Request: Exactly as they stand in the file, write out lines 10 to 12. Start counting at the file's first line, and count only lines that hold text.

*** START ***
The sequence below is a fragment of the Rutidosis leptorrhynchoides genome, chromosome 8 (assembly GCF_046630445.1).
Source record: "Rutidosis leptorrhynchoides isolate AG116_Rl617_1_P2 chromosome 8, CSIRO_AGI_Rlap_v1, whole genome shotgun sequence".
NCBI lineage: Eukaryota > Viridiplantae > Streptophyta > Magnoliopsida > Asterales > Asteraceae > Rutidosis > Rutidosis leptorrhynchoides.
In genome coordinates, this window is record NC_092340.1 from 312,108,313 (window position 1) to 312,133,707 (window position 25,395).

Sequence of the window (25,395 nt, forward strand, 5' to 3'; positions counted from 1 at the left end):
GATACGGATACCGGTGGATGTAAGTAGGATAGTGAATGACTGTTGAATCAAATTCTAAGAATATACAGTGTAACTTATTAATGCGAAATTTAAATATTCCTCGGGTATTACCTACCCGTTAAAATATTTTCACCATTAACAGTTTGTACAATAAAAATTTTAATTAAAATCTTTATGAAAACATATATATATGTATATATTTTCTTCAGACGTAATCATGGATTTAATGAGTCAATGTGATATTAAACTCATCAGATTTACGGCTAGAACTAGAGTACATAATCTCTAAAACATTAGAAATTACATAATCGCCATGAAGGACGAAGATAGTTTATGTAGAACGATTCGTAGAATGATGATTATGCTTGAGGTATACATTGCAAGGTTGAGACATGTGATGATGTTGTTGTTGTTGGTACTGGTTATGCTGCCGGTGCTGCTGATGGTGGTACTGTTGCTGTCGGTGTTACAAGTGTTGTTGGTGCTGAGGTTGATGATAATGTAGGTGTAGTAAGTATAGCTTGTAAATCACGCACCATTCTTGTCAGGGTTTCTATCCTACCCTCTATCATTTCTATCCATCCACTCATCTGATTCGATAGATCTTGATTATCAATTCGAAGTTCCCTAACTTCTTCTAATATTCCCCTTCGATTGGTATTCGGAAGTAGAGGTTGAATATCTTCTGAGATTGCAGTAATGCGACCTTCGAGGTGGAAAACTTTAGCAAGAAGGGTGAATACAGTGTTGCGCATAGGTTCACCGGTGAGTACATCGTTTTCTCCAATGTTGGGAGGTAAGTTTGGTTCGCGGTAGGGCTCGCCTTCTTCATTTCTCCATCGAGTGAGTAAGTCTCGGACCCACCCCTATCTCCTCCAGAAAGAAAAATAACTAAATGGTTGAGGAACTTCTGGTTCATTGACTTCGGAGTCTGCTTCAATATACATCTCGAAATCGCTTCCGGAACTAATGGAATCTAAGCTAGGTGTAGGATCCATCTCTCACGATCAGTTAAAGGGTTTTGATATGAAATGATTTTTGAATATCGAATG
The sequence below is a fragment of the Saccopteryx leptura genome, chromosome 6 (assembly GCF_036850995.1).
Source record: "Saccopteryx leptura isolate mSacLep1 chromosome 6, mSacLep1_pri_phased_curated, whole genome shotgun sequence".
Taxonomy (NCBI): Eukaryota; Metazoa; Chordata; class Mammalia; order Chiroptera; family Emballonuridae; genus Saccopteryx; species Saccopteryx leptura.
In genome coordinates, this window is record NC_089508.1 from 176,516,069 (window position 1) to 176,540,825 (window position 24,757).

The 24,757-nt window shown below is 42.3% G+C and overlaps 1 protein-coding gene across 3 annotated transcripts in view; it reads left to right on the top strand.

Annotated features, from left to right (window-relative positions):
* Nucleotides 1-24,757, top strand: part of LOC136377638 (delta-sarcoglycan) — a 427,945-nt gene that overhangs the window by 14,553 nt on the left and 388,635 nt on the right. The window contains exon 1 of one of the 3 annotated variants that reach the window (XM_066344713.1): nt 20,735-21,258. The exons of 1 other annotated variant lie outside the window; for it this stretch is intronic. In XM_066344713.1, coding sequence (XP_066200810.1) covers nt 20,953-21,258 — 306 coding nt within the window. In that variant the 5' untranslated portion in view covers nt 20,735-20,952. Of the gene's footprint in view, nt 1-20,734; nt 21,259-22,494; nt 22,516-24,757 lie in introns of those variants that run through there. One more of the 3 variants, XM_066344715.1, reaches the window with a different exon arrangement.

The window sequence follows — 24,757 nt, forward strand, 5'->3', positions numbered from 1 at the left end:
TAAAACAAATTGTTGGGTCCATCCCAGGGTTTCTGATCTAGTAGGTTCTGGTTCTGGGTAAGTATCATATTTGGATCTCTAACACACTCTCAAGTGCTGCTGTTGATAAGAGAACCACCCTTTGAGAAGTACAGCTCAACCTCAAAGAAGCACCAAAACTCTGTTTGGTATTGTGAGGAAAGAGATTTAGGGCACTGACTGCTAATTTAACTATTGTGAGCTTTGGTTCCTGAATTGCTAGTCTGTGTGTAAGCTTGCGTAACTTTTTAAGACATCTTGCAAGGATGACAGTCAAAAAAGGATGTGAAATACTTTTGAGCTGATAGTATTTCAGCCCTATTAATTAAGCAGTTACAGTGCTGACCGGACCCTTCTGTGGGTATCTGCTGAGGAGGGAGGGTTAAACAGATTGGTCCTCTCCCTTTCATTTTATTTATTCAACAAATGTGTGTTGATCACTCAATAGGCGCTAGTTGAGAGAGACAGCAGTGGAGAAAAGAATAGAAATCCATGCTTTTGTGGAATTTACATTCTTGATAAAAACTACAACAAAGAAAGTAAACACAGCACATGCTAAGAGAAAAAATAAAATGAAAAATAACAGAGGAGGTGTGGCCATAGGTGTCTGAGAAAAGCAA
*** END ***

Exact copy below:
In genome coordinates, this window is record NC_089508.1 from 176,516,069 (window position 1) to 176,540,825 (window position 24,757).

The 24,757-nt window shown below is 42.3% G+C and overlaps 1 protein-coding gene across 3 annotated transcripts in view; it reads left to right on the top strand.

Annotated features, from left to right (window-relative positions):